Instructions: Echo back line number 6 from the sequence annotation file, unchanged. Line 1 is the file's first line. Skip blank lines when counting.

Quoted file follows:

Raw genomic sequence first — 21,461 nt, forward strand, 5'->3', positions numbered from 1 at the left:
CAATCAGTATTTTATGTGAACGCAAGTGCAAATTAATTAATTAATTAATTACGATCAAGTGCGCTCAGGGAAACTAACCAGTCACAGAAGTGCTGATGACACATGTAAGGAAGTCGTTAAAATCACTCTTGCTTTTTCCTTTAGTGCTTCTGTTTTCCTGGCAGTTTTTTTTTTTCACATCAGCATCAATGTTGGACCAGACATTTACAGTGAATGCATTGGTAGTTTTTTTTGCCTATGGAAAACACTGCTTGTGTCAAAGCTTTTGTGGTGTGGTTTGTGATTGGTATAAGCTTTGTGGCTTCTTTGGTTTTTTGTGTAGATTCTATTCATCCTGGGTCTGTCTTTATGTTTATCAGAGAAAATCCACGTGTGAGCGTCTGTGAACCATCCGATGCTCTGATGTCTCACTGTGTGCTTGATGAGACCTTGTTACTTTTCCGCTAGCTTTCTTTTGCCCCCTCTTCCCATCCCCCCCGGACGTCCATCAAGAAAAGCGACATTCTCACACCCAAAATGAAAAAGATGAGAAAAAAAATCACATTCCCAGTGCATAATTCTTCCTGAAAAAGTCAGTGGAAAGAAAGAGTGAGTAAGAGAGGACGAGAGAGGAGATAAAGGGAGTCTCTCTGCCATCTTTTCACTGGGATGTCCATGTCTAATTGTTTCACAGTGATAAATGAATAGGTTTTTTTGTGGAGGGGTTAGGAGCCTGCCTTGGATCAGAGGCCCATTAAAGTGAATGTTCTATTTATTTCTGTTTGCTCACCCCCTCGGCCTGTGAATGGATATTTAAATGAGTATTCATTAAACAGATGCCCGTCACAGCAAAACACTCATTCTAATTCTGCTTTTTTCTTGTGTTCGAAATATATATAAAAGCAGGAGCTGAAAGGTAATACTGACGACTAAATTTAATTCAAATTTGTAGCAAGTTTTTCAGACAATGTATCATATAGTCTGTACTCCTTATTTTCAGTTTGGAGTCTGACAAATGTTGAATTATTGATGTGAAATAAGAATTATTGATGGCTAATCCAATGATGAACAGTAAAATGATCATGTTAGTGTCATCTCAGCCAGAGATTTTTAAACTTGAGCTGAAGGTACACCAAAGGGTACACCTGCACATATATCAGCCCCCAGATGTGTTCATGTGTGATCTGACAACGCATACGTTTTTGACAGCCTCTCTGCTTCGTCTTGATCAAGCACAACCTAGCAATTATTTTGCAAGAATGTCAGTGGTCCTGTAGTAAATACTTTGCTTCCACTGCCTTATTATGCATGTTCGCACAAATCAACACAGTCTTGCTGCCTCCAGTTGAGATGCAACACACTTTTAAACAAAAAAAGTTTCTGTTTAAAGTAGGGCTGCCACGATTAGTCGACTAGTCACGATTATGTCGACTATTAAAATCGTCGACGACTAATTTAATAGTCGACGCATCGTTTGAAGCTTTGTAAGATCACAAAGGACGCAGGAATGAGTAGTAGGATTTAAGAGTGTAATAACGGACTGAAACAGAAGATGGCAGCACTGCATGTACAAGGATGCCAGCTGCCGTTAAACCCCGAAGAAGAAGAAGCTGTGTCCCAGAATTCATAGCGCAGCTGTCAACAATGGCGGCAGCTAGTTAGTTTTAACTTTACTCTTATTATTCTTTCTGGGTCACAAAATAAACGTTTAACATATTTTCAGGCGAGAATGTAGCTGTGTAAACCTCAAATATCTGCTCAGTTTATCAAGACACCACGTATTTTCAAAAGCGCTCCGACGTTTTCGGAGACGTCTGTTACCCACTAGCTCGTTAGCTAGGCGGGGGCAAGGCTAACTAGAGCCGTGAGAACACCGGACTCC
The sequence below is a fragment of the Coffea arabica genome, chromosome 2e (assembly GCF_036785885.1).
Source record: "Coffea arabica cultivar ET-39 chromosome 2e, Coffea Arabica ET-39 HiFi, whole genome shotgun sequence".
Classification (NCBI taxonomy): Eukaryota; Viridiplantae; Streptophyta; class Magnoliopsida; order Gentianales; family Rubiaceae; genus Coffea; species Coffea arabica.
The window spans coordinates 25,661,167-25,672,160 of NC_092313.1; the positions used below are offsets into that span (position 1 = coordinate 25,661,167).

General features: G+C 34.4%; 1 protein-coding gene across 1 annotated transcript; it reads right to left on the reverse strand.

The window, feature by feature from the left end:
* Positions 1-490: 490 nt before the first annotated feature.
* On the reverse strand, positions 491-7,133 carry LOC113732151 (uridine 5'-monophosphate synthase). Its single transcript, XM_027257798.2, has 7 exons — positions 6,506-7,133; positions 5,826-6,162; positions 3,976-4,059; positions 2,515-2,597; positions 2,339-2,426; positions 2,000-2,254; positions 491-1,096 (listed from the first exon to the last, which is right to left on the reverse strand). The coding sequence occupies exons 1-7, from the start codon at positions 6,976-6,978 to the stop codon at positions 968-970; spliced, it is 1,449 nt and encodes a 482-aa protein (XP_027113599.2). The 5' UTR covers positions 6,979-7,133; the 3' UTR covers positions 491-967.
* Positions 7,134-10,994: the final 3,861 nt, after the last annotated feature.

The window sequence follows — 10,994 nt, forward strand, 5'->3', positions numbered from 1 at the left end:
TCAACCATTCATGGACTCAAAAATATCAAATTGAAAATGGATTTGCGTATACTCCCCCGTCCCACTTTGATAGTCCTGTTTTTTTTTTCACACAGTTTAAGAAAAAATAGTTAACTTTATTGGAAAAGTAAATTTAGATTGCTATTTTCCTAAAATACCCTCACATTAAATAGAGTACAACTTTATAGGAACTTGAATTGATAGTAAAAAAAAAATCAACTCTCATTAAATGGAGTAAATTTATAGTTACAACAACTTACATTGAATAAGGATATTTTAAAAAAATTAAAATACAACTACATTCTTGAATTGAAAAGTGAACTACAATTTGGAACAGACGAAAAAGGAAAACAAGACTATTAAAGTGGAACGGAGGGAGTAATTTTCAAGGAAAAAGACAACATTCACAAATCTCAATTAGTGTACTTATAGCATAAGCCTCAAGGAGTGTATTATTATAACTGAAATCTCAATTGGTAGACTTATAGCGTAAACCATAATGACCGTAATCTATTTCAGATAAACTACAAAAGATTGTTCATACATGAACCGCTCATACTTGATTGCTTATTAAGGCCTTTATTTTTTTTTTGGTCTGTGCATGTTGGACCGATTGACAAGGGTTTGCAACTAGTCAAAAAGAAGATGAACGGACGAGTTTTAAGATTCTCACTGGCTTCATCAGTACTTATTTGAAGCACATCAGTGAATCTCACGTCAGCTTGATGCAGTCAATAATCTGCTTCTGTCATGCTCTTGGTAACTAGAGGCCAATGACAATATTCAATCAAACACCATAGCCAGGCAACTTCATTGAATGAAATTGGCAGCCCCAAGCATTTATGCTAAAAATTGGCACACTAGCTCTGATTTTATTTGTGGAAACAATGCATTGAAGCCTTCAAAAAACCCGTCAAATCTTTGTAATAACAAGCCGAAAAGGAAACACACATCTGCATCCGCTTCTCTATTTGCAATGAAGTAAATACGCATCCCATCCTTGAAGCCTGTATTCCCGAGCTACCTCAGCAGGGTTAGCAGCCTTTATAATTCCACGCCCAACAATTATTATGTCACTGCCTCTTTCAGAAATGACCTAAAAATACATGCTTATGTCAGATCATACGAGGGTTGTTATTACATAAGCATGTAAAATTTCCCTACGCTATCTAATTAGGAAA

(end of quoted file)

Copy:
The window spans coordinates 25,661,167-25,672,160 of NC_092313.1; the positions used below are offsets into that span (position 1 = coordinate 25,661,167).